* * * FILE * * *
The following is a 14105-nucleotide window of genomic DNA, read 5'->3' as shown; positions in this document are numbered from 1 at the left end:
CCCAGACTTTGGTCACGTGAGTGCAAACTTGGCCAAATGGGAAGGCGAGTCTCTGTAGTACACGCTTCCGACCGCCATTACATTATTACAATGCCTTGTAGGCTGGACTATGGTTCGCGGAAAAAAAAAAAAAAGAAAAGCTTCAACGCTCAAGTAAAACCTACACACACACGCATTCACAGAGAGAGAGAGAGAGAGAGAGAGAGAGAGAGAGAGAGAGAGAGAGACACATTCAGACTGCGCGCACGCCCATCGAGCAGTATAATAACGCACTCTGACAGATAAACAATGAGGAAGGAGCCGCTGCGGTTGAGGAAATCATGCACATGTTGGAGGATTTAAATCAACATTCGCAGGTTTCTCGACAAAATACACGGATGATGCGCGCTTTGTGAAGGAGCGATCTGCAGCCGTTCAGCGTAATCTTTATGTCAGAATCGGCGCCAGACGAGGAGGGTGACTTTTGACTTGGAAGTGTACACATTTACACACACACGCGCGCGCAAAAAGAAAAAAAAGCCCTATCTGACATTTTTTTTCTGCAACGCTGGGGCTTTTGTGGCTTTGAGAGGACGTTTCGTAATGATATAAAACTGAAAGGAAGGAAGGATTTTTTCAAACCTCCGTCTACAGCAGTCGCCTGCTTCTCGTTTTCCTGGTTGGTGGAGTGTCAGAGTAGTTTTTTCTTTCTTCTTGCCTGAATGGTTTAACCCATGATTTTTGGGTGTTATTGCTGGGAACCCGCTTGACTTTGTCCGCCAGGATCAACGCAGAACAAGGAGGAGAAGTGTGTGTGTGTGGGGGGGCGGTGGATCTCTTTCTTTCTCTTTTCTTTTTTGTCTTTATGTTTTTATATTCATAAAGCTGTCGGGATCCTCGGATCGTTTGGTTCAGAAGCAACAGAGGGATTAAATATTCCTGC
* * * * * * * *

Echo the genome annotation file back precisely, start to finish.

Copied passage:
The following is a 14105-nucleotide window of genomic DNA, read 5'->3' as shown; positions in this document are numbered from 1 at the left end:
CCCAGACTTTGGTCACGTGAGTGCAAACTTGGCCAAATGGGAAGGCGAGTCTCTGTAGTACACGCTTCCGACCGCCATTACATTATTACAATGCCTTGTAGGCTGGACTATGGTTCGCGGAAAAAAAAAAAAAAGAAAAGCTTCAACGCTCAAGTAAAACCTACACACACACGCATTCACAGAGAGAGAGAGAGAGAGAGAGAGAGAGAGAGAGAGAGAGAGAGAGACACATTCAGACTGCGCGCACGCCCATCGAGCAGTATAATAACGCACTCTGACAGATAAACAATGAGGAAGGAGCCGCTGCGGTTGAGGAAATCATGCACATGTTGGAGGATTTAAATCAACATTCGCAGGTTTCTCGACAAAATACACGGATGATGCGCGCTTTGTGAAGGAGCGATCTGCAGCCGTTCAGCGTAATCTTTATGTCAGAATCGGCGCCAGACGAGGAGGGTGACTTTTGACTTGGAAGTGTACACATTTACACACACACGCGCGCGCAAAAAGAAAAAAAAGCCCTATCTGACATTTTTTTTCTGCAACGCTGGGGCTTTTGTGGCTTTGAGAGGACGTTTCGTAATGATATAAAACTGAAAGGAAGGAAGGATTTTTTCAAACCTCCGTCTACAGCAGTCGCCTGCTTCTCGTTTTCCTGGTTGGTGGAGTGTCAGAGTAGTTTTTTCTTTCTTCTTGCCTGAATGGTTTAACCCATGATTTTTGGGTGTTATTGCTGGGAACCCGCTTGACTTTGTCCGCCAGGATCAACGCAGAACAAGGAGGAGAAGTGTGTGTGTGTGGGGGGGCGGTGGATCTCTTTCTTTCTCTTTTCTTTTTTGTCTTTATGTTTTTATATTCATAAAGCTGTCGGGATCCTCGGATCGTTTGGTTCAGAAGCAACAGAGGGATTAAATATTCCTGC